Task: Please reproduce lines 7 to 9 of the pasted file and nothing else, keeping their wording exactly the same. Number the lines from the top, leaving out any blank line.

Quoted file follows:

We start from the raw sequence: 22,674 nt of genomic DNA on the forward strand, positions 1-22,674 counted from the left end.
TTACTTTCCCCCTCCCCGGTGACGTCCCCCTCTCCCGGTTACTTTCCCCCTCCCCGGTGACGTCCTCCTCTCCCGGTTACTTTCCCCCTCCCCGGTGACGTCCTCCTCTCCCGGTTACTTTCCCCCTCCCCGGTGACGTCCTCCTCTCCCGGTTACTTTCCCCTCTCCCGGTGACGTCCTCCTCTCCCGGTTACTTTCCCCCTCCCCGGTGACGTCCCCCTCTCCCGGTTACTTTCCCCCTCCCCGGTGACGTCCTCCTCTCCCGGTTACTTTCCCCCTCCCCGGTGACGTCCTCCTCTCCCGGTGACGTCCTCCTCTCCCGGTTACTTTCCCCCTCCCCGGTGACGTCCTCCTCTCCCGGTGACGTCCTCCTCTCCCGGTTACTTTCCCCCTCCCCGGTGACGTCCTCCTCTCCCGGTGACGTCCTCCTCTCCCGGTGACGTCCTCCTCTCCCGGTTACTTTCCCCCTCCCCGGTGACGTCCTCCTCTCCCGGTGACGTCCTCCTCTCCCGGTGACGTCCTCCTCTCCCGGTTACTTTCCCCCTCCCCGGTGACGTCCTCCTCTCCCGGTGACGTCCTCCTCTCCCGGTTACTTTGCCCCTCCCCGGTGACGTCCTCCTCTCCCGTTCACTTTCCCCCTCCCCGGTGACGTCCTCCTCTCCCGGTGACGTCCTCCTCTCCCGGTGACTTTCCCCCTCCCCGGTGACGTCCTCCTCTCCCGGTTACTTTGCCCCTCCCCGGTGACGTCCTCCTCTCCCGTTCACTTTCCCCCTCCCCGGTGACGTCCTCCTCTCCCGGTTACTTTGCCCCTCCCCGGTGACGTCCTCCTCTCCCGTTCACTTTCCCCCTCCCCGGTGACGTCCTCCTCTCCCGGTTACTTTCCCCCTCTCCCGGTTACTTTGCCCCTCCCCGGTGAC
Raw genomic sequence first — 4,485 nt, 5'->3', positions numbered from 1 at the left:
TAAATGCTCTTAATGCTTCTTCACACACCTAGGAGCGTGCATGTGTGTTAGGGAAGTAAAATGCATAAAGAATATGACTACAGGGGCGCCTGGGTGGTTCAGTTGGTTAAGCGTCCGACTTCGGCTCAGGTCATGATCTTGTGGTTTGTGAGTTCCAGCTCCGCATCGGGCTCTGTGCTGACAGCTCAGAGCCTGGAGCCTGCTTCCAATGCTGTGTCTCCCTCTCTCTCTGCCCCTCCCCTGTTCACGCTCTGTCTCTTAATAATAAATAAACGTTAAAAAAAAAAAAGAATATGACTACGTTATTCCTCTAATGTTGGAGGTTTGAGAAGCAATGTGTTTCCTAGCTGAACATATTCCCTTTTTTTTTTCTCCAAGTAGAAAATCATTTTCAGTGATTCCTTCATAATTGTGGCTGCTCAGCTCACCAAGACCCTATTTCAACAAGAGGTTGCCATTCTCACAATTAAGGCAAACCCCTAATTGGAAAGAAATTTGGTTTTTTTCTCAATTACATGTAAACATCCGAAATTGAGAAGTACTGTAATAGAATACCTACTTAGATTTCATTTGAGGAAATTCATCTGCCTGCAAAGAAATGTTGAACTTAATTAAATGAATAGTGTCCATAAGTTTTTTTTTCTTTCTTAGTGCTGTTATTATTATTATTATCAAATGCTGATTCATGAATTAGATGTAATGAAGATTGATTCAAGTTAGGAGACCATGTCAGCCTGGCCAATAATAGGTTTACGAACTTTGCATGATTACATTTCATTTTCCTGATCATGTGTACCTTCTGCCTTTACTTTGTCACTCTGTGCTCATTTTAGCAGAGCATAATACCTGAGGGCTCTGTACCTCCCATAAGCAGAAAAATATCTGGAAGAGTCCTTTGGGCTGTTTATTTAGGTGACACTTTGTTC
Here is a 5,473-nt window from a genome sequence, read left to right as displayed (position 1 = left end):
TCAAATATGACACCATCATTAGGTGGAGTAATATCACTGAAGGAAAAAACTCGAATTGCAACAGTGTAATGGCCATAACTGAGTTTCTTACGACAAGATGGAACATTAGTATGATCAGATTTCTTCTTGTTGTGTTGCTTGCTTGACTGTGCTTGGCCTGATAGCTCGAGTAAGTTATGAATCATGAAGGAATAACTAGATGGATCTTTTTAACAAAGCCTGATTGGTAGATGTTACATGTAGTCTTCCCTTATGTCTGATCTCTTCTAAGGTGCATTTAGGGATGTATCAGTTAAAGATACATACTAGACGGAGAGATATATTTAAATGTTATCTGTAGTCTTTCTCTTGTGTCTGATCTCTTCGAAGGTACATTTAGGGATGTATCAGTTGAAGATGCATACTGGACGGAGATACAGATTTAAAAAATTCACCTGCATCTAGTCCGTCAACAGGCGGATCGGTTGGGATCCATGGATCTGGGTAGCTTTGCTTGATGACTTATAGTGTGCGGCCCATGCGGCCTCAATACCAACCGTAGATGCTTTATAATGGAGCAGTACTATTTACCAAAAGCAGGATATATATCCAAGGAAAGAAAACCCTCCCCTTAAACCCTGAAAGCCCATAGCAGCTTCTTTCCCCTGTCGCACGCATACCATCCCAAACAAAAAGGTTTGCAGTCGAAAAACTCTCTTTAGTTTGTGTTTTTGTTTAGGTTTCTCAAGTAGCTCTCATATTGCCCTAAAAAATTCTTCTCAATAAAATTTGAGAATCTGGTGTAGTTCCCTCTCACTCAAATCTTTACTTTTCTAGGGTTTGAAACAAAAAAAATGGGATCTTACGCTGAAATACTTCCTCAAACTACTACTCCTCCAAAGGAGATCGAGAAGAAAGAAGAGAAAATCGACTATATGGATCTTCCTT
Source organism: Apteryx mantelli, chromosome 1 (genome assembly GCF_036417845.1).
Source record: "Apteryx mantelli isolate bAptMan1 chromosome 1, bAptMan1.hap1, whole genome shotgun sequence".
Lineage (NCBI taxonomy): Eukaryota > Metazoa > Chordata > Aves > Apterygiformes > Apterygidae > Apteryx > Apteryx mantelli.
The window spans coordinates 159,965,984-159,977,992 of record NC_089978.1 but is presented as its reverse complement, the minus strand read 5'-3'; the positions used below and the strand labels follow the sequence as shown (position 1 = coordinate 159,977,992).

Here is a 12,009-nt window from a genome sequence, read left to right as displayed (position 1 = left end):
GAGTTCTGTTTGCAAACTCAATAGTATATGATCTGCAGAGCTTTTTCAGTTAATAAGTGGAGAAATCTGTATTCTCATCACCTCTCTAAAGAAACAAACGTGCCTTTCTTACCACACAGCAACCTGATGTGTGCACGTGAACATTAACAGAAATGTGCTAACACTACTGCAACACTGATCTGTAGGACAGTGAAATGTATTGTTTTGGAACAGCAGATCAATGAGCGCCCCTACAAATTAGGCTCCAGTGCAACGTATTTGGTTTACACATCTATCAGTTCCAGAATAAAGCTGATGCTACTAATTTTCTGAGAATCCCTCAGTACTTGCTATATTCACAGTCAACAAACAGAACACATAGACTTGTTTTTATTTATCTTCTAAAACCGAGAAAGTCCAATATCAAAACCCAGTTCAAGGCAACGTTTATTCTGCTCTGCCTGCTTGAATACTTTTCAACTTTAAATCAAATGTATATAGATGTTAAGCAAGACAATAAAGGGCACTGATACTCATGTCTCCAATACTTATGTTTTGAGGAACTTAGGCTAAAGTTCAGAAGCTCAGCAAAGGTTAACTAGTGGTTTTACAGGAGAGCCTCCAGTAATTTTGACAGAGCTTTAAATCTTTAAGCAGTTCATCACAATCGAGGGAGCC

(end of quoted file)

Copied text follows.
Source organism: Apteryx mantelli, chromosome 1 (genome assembly GCF_036417845.1).
Source record: "Apteryx mantelli isolate bAptMan1 chromosome 1, bAptMan1.hap1, whole genome shotgun sequence".
Lineage (NCBI taxonomy): Eukaryota > Metazoa > Chordata > Aves > Apterygiformes > Apterygidae > Apteryx > Apteryx mantelli.